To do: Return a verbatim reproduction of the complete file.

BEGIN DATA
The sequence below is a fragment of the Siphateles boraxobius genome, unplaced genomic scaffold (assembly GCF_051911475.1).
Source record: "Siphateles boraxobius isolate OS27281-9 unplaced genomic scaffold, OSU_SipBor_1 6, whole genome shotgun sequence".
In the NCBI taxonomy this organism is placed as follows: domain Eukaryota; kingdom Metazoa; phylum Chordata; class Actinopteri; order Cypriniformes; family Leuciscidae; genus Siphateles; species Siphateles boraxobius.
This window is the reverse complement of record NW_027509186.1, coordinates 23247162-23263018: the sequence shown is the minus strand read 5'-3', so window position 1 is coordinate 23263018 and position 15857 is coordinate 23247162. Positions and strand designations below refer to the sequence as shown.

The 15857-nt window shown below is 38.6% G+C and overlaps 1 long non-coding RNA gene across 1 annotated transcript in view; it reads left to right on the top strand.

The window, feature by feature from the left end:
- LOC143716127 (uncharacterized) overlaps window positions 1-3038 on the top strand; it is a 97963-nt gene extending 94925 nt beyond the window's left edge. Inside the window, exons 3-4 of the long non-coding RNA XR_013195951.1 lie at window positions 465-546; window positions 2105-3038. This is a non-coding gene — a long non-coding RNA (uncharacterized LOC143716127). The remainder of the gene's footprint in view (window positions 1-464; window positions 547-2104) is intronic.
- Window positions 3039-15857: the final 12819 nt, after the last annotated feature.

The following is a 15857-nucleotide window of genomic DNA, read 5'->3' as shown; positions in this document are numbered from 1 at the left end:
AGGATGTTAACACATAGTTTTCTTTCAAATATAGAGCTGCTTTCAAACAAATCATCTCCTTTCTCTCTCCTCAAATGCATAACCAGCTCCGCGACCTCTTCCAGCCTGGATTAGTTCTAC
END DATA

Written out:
The sequence below is a fragment of the Siphateles boraxobius genome, unplaced genomic scaffold (assembly GCF_051911475.1).
Source record: "Siphateles boraxobius isolate OS27281-9 unplaced genomic scaffold, OSU_SipBor_1 6, whole genome shotgun sequence".
In the NCBI taxonomy this organism is placed as follows: domain Eukaryota; kingdom Metazoa; phylum Chordata; class Actinopteri; order Cypriniformes; family Leuciscidae; genus Siphateles; species Siphateles boraxobius.
This window is the reverse complement of record NW_027509186.1, coordinates 23247162-23263018: the sequence shown is the minus strand read 5'-3', so window position 1 is coordinate 23263018 and position 15857 is coordinate 23247162. Positions and strand designations below refer to the sequence as shown.

The 15857-nt window shown below is 38.6% G+C and overlaps 1 long non-coding RNA gene across 1 annotated transcript in view; it reads left to right on the top strand.

The window, feature by feature from the left end:
- LOC143716127 (uncharacterized) overlaps window positions 1-3038 on the top strand; it is a 97963-nt gene extending 94925 nt beyond the window's left edge. Inside the window, exons 3-4 of the long non-coding RNA XR_013195951.1 lie at window positions 465-546; window positions 2105-3038. This is a non-coding gene — a long non-coding RNA (uncharacterized LOC143716127). The remainder of the gene's footprint in view (window positions 1-464; window positions 547-2104) is intronic.
- Window positions 3039-15857: the final 12819 nt, after the last annotated feature.

The following is a 15857-nucleotide window of genomic DNA, read 5'->3' as shown; positions in this document are numbered from 1 at the left end:
AGGATGTTAACACATAGTTTTCTTTCAAATATAGAGCTGCTTTCAAACAAATCATCTCCTTTCTCTCTCCTCAAATGCATAACCAGCTCCGCGACCTCTTCCAGCCTGGATTAGTTCTAC